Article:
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Although the effects of lead, mercury, manganese, and copper on individual disease processes are well understood, estimating the health effects of long-term exposure to these metals at the low concentrations often observed in the general population is difficult. In addition, the health effects of joint exposure to multiple metals are difficult to estimate. Biological aging refers to the integrative progression of multiple physiologic and molecular changes that make individuals more at risk of disease. Biomarkers of biological aging may be useful to estimate the population-level effects of metal exposure prior to the development of disease in the population. We used data from 290 participants in the Detroit Neighborhood Health Study to estimate the effect of serum lead, mercury, manganese, and copper on three DNA methylation-based biomarkers of biological aging (Horvath Age, PhenoAge, and GrimAge). We used mixed models and Bayesian kernel machine regression and controlled for participant sex, race, ethnicity, cigarette use, income, educational attainment, and block group poverty. We observed consistently positive estimates of effect between lead and GrimAge acceleration and mercury and PhenoAge acceleration. In contrast, we observed consistently negative associations between manganese and PhenoAge acceleration and mercury and Horvath Age acceleration. We also observed curvilinear relationships between copper and both PhenoAge and GrimAge acceleration. Increasing total exposure to the observed mixture of metals was associated with increased PhenoAge and GrimAge acceleration and decreased Horvath Age acceleration. These findings indicate that an increase in serum lead or mercury from the 25th to 75th percentile is associated with an approximate 0.25-year increase in two epigenetic markers of all-cause mortality in a population of adults in Detroit, Michigan. While few findings were statistically significant, their consistency and novelty warrant interest.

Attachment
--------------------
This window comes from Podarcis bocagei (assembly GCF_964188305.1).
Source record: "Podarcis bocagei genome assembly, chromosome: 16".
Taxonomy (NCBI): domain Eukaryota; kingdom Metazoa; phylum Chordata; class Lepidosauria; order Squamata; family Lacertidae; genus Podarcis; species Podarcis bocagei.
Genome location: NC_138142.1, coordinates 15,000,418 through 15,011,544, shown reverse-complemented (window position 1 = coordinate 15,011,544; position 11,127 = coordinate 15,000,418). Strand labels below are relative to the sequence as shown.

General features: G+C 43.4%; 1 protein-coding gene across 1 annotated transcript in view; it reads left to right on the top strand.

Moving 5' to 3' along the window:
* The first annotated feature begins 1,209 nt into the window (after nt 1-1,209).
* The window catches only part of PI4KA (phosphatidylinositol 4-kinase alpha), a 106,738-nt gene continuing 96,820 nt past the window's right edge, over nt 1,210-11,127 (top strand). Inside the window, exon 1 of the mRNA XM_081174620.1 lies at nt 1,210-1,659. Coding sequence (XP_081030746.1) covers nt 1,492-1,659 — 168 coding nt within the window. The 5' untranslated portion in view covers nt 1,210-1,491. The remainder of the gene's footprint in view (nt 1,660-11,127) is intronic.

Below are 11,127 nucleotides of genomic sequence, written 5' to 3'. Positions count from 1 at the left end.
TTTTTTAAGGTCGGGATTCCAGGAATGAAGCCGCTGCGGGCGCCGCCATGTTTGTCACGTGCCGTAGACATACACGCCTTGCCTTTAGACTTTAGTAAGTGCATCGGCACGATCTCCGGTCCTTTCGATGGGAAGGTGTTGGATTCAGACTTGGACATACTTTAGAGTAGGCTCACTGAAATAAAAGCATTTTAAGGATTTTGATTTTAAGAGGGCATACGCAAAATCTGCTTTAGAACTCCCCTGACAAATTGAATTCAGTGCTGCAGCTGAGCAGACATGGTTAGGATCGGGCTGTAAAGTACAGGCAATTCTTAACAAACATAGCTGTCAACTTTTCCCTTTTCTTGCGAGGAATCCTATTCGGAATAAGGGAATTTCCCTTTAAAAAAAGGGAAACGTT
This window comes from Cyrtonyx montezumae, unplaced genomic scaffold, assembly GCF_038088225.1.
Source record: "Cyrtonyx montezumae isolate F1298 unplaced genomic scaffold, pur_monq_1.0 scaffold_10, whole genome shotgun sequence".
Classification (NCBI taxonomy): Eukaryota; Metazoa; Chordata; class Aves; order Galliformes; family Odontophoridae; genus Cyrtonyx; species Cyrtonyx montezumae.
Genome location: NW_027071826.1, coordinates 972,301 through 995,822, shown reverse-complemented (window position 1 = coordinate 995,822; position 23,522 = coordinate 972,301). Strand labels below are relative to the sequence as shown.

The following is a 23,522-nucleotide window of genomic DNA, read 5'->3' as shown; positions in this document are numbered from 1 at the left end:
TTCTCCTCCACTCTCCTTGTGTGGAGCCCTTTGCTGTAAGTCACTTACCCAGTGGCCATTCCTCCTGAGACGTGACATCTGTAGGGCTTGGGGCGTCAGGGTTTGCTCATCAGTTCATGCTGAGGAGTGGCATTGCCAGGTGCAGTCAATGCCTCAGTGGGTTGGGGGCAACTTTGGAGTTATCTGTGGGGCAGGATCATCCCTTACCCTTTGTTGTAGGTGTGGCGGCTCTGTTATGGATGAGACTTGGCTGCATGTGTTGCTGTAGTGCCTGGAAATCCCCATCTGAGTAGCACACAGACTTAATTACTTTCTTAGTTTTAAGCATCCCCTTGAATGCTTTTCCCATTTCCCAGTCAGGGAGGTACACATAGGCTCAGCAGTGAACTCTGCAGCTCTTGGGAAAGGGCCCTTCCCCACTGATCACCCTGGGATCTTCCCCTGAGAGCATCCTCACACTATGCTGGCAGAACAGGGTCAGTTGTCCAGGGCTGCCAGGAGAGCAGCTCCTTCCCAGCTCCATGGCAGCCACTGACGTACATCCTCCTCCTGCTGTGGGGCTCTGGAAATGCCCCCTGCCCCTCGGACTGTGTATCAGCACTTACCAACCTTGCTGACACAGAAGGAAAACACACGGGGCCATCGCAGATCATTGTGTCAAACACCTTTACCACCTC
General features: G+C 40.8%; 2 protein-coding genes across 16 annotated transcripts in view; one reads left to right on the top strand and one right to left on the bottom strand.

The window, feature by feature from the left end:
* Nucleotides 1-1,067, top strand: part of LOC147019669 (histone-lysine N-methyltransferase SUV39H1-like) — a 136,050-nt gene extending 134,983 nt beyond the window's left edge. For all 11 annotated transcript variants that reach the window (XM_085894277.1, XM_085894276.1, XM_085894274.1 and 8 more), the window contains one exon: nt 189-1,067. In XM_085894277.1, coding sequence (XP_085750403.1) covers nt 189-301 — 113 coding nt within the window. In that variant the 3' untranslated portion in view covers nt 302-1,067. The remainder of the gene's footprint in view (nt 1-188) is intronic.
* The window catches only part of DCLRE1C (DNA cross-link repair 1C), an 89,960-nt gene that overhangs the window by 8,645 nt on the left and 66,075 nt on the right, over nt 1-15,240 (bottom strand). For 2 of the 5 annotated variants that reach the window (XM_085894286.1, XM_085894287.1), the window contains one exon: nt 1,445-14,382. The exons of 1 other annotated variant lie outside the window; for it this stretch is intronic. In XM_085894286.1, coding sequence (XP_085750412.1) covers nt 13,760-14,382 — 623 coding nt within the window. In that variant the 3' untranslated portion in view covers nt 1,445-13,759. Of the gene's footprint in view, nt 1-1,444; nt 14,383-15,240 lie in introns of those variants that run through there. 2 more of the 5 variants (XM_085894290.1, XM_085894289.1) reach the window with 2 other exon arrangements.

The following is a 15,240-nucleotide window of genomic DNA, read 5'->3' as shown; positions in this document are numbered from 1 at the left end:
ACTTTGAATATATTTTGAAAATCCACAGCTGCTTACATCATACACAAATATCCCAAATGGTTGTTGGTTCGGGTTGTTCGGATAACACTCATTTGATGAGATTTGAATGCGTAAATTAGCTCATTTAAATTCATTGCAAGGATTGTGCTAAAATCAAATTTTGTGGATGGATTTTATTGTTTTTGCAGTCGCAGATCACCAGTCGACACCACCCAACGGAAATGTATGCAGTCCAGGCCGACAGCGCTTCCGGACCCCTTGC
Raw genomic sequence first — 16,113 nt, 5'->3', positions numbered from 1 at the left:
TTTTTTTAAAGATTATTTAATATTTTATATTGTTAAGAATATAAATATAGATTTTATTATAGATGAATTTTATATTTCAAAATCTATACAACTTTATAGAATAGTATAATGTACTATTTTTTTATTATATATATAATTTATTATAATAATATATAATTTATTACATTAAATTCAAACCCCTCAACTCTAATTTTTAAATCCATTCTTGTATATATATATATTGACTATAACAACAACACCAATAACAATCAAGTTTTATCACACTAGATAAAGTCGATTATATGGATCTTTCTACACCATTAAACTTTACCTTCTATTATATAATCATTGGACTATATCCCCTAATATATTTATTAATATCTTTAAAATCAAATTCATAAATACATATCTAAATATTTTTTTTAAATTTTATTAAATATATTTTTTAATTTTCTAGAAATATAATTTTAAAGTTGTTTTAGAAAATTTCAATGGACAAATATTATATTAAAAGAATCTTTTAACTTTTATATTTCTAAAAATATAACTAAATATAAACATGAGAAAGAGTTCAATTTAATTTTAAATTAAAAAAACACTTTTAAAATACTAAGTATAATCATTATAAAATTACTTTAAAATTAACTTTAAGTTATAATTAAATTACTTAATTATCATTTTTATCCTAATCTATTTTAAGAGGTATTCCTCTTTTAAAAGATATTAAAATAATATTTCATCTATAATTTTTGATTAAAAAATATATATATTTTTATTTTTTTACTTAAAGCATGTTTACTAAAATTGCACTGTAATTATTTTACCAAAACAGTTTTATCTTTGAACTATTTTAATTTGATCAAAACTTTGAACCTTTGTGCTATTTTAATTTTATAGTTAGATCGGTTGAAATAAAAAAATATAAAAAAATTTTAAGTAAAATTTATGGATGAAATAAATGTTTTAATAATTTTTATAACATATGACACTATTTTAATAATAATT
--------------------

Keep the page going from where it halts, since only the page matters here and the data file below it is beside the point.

... "Second-generation" epigenetic clocks, like PhenoAge (18) and GrimAge (19), integrate data from nine clinical biomarkers (e. g., white blood cell count, C-reactive protein, lymphocyte percentage, albumin, creatinine, etc.) and 513 CpG associated with mortality. The CpG component site of GrimAge is a surrogate for disease-related and health-related proteins and smoking history, it shows a high association with all-cause mortality and age-related health conditions and has a good ability to predict both morbidity rates and mortality (20). ...
... Recent genome-wide association studies based on a metaanalysis of European ancestry of 34,710 participants from 28 cohorts, identify 137 loci for DNA biomarkers related to aging 1 ( Table 1). From this study, we obtained summary genetic association estimates for epigenetic age acceleration measures of HannumAge (16), Intrinsic HorvathAge (17), PhenoAge (18), and GrimAge (19). The analysis included 28 European ancestry studies with 57.3% female participants. ...